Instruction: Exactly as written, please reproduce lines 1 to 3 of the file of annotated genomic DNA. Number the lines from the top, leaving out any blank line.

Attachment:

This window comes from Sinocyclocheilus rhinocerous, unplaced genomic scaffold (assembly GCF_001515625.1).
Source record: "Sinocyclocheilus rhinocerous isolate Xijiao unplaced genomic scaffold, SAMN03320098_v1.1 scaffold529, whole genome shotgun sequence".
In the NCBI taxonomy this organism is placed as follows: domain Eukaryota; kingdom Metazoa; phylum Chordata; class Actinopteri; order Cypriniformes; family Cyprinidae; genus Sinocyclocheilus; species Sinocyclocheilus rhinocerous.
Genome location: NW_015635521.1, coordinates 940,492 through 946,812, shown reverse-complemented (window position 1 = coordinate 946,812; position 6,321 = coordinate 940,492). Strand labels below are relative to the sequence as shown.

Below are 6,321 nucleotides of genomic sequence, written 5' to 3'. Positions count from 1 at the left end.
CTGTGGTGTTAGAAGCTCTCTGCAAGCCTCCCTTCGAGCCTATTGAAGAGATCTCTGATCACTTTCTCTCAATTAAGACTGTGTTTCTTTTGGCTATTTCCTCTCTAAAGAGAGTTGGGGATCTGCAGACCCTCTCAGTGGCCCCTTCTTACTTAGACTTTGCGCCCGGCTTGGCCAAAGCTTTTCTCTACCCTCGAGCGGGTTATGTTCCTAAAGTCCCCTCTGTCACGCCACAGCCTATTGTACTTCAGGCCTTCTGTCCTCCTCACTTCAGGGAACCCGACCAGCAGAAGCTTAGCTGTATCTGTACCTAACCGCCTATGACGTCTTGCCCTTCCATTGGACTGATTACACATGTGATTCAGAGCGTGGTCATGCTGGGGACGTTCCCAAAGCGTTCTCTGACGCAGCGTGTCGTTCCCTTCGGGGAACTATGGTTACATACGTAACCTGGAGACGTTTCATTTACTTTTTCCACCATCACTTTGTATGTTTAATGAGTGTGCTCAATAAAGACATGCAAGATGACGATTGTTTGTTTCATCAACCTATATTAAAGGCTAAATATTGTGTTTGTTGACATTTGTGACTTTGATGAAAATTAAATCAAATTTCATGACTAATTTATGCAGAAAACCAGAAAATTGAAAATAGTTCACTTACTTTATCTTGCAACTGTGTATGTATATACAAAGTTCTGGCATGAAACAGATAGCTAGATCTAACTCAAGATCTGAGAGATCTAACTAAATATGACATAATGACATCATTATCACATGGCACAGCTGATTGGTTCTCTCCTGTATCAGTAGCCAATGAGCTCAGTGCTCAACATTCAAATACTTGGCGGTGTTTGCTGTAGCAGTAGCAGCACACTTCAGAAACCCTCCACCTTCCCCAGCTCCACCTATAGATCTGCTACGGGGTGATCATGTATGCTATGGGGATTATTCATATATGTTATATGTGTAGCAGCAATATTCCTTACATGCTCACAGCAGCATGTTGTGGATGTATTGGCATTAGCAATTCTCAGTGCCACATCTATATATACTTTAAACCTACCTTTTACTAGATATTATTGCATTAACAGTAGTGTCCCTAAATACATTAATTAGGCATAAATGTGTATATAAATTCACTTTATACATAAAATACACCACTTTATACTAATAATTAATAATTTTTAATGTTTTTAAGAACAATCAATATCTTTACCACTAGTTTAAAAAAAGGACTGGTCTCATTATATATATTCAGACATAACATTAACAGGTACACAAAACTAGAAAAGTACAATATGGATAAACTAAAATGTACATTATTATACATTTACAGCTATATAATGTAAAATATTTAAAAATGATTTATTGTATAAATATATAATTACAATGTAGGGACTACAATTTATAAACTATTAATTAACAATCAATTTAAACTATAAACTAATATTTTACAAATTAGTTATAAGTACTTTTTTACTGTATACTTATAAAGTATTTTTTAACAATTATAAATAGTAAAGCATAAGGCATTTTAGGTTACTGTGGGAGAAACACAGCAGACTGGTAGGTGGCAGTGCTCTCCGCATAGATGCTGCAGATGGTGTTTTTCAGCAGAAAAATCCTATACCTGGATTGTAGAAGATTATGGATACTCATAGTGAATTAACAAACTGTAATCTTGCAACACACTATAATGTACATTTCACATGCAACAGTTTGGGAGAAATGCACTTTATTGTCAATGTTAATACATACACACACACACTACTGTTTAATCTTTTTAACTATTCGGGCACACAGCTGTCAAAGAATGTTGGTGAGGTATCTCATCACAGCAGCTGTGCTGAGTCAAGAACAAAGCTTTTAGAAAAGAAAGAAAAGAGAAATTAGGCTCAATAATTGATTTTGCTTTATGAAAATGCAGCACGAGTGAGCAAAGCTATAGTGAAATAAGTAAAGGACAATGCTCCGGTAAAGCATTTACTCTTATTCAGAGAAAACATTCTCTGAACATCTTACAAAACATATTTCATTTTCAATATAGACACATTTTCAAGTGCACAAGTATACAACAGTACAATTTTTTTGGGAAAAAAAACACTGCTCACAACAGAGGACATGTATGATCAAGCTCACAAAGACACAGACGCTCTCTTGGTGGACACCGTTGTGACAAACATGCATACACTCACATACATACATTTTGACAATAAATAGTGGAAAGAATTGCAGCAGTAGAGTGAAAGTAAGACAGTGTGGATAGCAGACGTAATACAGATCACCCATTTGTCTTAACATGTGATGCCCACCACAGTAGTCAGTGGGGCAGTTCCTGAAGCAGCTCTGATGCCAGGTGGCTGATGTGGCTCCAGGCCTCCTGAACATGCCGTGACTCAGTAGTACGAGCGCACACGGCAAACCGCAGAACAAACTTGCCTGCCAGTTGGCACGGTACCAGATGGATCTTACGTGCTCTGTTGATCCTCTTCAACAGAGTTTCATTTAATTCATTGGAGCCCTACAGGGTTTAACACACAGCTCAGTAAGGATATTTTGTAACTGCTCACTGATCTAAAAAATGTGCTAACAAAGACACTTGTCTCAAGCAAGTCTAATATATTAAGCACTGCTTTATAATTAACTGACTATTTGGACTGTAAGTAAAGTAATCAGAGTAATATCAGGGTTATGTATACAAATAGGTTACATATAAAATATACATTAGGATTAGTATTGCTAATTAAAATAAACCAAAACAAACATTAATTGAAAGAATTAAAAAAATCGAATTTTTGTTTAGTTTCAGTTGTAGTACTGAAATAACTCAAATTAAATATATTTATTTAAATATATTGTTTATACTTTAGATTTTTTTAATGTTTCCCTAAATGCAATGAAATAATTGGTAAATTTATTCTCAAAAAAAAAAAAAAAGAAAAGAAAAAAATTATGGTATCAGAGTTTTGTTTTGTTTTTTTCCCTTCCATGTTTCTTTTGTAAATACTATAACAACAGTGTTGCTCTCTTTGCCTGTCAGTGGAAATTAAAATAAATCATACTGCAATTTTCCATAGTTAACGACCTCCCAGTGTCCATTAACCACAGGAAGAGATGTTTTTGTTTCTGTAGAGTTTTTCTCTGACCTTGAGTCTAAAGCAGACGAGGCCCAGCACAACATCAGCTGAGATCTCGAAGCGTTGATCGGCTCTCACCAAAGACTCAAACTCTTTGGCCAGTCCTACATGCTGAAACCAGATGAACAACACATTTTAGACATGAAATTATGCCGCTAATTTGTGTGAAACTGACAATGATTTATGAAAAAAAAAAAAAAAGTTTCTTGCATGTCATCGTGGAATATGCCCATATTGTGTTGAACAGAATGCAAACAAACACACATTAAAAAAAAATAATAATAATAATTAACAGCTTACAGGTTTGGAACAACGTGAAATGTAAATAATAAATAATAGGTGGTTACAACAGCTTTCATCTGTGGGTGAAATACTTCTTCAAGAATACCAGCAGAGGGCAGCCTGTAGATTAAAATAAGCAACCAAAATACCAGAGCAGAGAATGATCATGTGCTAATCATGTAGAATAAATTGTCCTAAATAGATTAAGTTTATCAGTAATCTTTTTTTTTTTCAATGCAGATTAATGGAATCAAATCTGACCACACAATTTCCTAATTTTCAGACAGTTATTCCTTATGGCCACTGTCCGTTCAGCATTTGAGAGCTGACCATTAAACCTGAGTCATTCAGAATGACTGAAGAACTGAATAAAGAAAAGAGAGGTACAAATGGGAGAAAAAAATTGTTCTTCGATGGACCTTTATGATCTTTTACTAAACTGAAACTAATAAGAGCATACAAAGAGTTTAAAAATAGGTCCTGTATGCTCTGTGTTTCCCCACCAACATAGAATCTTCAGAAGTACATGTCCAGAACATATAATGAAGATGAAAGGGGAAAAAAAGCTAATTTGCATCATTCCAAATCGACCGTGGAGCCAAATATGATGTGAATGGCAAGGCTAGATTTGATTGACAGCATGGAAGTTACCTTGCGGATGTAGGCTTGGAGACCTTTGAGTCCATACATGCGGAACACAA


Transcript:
This window comes from Sinocyclocheilus rhinocerous, unplaced genomic scaffold (assembly GCF_001515625.1).
Source record: "Sinocyclocheilus rhinocerous isolate Xijiao unplaced genomic scaffold, SAMN03320098_v1.1 scaffold529, whole genome shotgun sequence".
In the NCBI taxonomy this organism is placed as follows: domain Eukaryota; kingdom Metazoa; phylum Chordata; class Actinopteri; order Cypriniformes; family Cyprinidae; genus Sinocyclocheilus; species Sinocyclocheilus rhinocerous.